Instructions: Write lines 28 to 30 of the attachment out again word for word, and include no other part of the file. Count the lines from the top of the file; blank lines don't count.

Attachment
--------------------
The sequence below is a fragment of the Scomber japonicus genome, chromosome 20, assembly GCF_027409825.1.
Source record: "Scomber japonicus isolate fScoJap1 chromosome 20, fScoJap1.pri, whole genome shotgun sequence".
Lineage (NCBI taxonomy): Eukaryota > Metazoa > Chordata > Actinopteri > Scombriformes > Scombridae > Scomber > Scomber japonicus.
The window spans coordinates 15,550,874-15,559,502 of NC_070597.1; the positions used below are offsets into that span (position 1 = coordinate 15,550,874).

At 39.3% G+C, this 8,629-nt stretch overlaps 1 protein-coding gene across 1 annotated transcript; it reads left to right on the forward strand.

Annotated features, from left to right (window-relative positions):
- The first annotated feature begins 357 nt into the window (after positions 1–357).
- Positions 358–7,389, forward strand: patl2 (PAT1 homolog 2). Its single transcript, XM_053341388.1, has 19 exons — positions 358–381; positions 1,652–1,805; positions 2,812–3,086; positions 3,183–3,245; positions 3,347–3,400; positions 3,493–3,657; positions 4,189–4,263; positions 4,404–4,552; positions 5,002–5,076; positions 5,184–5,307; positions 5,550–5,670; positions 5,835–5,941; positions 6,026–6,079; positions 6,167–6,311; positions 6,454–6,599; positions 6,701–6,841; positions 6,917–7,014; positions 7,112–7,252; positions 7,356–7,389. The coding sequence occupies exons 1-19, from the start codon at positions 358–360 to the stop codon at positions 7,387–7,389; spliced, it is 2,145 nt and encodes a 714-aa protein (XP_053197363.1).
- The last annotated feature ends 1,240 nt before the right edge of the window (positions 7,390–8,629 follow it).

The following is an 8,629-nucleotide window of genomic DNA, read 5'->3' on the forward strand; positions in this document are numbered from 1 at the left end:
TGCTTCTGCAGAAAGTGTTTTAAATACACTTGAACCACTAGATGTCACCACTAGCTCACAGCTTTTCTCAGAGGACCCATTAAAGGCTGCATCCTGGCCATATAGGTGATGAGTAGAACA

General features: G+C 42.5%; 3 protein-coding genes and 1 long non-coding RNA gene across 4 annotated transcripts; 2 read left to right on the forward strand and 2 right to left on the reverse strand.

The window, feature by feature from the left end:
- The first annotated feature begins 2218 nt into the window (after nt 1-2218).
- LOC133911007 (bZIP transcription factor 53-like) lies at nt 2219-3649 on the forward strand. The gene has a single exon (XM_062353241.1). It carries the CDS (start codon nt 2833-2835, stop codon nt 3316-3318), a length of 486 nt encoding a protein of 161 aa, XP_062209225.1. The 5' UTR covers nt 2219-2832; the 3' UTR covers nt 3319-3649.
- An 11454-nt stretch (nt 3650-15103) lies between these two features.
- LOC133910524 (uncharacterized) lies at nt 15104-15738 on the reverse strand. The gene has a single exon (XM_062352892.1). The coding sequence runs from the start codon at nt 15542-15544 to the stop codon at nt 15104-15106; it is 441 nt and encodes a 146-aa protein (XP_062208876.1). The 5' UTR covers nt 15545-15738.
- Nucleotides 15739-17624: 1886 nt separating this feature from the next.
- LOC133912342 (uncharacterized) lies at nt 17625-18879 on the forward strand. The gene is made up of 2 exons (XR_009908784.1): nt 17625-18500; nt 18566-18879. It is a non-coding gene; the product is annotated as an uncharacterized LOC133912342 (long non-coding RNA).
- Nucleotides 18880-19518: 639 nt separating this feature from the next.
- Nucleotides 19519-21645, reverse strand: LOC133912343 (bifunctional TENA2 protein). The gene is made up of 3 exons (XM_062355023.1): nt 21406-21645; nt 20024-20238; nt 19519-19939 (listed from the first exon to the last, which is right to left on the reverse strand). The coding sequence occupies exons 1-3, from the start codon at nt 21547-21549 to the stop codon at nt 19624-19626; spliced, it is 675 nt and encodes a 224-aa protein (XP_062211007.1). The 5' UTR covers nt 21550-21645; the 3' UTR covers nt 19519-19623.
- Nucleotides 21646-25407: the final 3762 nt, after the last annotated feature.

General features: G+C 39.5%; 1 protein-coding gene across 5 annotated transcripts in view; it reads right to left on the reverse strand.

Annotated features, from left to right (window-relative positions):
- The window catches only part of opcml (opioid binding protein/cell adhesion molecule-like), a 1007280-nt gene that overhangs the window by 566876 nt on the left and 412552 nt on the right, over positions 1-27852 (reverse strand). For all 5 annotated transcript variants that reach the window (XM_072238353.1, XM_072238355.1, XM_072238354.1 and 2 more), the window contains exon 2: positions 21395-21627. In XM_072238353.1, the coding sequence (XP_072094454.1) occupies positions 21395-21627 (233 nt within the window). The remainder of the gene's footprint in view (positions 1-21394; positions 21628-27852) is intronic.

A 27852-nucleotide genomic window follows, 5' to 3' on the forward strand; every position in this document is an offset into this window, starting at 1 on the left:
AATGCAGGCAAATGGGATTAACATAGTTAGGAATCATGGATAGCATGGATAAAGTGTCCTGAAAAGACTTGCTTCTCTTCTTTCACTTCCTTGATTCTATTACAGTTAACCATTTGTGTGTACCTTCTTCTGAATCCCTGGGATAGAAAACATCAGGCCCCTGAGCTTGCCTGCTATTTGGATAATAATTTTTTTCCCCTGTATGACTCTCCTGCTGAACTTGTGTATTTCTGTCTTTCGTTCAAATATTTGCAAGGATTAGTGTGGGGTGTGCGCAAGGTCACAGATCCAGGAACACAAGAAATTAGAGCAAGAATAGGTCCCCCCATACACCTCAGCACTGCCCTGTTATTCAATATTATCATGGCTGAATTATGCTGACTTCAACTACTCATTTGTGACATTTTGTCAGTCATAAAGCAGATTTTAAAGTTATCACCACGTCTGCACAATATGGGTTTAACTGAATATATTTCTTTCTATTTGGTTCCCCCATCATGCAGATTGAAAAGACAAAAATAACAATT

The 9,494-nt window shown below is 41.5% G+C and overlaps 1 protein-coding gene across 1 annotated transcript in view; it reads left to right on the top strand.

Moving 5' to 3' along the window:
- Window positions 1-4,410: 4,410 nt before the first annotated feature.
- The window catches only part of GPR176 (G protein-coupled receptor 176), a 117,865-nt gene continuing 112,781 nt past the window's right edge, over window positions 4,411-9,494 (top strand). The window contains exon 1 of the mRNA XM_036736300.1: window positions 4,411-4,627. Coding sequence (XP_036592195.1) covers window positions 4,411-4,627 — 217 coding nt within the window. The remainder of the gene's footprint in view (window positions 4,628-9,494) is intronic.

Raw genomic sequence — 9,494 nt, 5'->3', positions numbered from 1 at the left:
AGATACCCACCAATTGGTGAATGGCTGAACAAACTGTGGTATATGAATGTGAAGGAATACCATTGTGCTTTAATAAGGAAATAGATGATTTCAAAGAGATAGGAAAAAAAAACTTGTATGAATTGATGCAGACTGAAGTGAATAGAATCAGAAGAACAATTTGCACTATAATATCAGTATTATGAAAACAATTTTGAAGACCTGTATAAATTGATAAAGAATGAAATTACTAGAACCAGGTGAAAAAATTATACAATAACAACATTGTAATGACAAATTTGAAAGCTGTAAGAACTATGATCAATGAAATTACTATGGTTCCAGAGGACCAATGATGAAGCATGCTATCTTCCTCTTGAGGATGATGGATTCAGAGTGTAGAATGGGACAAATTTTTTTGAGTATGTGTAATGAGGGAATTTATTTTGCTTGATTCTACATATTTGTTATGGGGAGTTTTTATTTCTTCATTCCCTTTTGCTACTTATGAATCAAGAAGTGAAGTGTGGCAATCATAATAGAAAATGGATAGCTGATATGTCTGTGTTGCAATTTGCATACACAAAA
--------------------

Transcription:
The 9,494-nt window shown below is 41.5% G+C and overlaps 1 protein-coding gene across 1 annotated transcript in view; it reads left to right on the top strand.

Moving 5' to 3' along the window:
- Window positions 1-4,410: 4,410 nt before the first annotated feature.